Up to £40 million is available this financial year for businesses to take part in a Knowledge Transfer Partnership (KTP).
The programme helps turn academic thinking into commercial products and services, bringing new knowledge and skills into businesses to boost growth and competitiveness.
Academic thinking to commercial success
KTPs offer funding and support to help UK businesses bring in new insight from academia to tackle a particular challenge they face.
Businesses can begin a new partnership with a university, college or research and technology organisation, working with a Knowledge Transfer Advisor to set this up, or build on an existing relationship. Through this, they will recruit a suitable graduate to work on an innovation project.
Projects can focus on any technology or industry area, and last between 1 and 3 years.
KTP applications must:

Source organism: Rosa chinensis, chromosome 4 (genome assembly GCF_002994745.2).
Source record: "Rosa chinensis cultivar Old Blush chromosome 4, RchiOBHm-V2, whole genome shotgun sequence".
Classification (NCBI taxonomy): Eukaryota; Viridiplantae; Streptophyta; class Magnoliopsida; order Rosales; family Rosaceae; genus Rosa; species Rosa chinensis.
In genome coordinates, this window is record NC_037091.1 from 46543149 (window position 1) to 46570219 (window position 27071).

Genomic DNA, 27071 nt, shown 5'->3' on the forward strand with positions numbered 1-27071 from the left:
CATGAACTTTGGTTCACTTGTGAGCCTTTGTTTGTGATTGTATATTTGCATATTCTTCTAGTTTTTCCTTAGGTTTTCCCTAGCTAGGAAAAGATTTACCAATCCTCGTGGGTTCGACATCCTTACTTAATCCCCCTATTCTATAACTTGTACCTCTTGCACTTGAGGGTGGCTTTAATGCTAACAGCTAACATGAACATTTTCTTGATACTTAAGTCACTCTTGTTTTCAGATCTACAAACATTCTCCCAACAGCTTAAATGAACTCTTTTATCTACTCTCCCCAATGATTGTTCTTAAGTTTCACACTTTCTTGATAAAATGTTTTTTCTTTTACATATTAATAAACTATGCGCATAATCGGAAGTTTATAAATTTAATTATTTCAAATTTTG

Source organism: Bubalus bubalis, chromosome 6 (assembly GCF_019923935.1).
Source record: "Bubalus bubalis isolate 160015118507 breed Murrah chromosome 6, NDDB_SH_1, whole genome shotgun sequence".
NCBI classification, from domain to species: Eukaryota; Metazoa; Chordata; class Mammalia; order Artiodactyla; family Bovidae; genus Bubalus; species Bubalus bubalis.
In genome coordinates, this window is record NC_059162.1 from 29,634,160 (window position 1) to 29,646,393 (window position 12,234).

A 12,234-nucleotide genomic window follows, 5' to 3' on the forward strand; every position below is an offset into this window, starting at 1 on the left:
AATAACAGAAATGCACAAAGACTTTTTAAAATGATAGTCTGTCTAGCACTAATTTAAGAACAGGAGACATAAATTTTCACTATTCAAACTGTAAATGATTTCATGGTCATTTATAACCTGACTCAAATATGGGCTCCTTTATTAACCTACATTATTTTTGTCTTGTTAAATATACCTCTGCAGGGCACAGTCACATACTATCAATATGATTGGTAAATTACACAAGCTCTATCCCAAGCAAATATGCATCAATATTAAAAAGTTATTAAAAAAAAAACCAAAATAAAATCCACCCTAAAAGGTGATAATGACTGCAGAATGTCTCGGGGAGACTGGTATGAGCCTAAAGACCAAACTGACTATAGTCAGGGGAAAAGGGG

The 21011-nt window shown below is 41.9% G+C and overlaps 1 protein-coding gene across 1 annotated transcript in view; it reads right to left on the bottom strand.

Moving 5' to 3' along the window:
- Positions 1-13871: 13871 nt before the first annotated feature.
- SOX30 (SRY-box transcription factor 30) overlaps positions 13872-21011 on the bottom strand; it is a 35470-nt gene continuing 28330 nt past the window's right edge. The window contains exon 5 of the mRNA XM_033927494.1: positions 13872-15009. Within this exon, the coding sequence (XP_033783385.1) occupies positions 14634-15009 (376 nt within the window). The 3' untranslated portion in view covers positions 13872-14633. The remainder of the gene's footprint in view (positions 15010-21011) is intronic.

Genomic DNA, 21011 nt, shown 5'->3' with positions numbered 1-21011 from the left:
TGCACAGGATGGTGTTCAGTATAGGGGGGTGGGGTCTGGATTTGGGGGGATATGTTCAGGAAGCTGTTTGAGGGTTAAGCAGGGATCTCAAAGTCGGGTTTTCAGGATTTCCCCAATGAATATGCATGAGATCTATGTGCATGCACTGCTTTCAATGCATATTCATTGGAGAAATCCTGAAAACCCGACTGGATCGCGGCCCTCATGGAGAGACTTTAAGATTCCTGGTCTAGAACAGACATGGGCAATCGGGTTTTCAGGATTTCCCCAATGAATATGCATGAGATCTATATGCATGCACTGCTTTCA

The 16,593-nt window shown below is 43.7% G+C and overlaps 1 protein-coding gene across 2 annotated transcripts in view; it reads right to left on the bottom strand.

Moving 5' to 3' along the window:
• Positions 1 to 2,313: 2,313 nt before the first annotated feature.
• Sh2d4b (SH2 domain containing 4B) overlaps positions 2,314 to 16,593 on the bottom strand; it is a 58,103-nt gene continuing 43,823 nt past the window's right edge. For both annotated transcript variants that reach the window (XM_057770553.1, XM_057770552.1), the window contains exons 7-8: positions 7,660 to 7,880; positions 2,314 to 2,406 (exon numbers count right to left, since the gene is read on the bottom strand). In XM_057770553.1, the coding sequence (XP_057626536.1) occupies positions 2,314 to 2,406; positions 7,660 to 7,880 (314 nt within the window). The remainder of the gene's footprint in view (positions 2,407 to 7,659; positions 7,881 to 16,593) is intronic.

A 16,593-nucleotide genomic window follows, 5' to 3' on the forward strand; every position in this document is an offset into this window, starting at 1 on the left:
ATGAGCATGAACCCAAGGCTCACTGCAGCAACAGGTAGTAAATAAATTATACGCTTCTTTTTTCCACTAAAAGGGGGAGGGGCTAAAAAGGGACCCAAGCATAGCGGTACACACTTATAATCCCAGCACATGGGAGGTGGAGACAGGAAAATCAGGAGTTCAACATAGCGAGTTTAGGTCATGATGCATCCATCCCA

- focus on a specific project
- set out the nature and goals of the project
- give details of who will take part
- establish what the graduate will be expected to deliver
Qioptiq secures largest contract
Qioptiq designs and manufactures photonic products for multiple markets and sectors, including X-ray imaging for medical and modules for defence.
Following a KTP with the Cardiff Business School at Cardiff University - which allowed it to implement more efficient, agile forecasting - Qioptiq secured a contract with the Ministry of Defence worth £82 million. This is the company’s largest ever and will ensure UK armed forces have access to essential night vision equipment.
As a result of the contract, Qioptiq opened a £3.7 million warehouse in North Wales and increased its staff numbers.
- applications for Knowledge Transfer Partnerships are open throughout the year
- the deadline for applications for this round is 3 April 2019. If an application misses a deadline it will automatically be entered into the next competition
- projects can last between 1 to 3 years
- businesses and not-for-profit organisations of any size can apply
- the size of the grant and own contribution can vary. Typically:
- small and medium-sized businesses can contribute around £35,000 per year, or around one-third of the project costs
- large businesses contribute about £55,000 per year, or half of the project costs